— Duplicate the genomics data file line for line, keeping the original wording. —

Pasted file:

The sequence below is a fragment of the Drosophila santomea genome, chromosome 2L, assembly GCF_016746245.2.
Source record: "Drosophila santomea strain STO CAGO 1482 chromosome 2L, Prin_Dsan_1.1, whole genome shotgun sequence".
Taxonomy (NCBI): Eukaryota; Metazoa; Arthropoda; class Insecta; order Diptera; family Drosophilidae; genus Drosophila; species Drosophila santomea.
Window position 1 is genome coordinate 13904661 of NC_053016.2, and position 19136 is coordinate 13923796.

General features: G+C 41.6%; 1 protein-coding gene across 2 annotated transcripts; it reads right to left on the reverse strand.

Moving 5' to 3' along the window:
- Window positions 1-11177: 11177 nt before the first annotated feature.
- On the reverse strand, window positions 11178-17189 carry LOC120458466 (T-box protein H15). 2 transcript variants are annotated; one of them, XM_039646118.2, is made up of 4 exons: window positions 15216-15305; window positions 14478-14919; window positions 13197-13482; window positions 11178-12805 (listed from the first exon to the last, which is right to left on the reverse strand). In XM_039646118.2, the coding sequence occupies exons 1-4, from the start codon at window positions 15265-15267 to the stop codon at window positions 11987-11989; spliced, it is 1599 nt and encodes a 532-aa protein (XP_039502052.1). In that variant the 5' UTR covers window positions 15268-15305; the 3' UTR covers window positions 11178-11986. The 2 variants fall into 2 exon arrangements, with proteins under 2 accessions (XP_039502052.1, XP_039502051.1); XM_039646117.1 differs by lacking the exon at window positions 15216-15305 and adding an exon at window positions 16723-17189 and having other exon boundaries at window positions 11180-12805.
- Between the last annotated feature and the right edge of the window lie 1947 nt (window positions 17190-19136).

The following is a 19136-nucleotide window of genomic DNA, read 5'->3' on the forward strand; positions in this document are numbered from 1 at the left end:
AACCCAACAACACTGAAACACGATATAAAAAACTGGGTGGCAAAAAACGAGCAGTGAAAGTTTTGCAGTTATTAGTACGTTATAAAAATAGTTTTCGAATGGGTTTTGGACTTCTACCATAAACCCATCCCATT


The sequence below is a fragment of the Drosophila santomea genome, chromosome 2L, assembly GCF_016746245.2.
Source record: "Drosophila santomea strain STO CAGO 1482 chromosome 2L, Prin_Dsan_1.1, whole genome shotgun sequence".
Taxonomy (NCBI): Eukaryota; Metazoa; Arthropoda; class Insecta; order Diptera; family Drosophilidae; genus Drosophila; species Drosophila santomea.
Window position 1 is genome coordinate 13904661 of NC_053016.2, and position 19136 is coordinate 13923796.

General features: G+C 41.6%; 1 protein-coding gene across 2 annotated transcripts; it reads right to left on the reverse strand.

Moving 5' to 3' along the window:
- Window positions 1-11177: 11177 nt before the first annotated feature.
- On the reverse strand, window positions 11178-17189 carry LOC120458466 (T-box protein H15). 2 transcript variants are annotated; one of them, XM_039646118.2, is made up of 4 exons: window positions 15216-15305; window positions 14478-14919; window positions 13197-13482; window positions 11178-12805 (listed from the first exon to the last, which is right to left on the reverse strand). In XM_039646118.2, the coding sequence occupies exons 1-4, from the start codon at window positions 15265-15267 to the stop codon at window positions 11987-11989; spliced, it is 1599 nt and encodes a 532-aa protein (XP_039502052.1). In that variant the 5' UTR covers window positions 15268-15305; the 3' UTR covers window positions 11178-11986. The 2 variants fall into 2 exon arrangements, with proteins under 2 accessions (XP_039502052.1, XP_039502051.1); XM_039646117.1 differs by lacking the exon at window positions 15216-15305 and adding an exon at window positions 16723-17189 and having other exon boundaries at window positions 11180-12805.
- Between the last annotated feature and the right edge of the window lie 1947 nt (window positions 17190-19136).

The following is a 19136-nucleotide window of genomic DNA, read 5'->3' on the forward strand; positions in this document are numbered from 1 at the left end:
AACCCAACAACACTGAAACACGATATAAAAAACTGGGTGGCAAAAAACGAGCAGTGAAAGTTTTGCAGTTATTAGTACGTTATAAAAATAGTTTTCGAATGGGTTTTGGACTTCTACCATAAACCCATCCCATT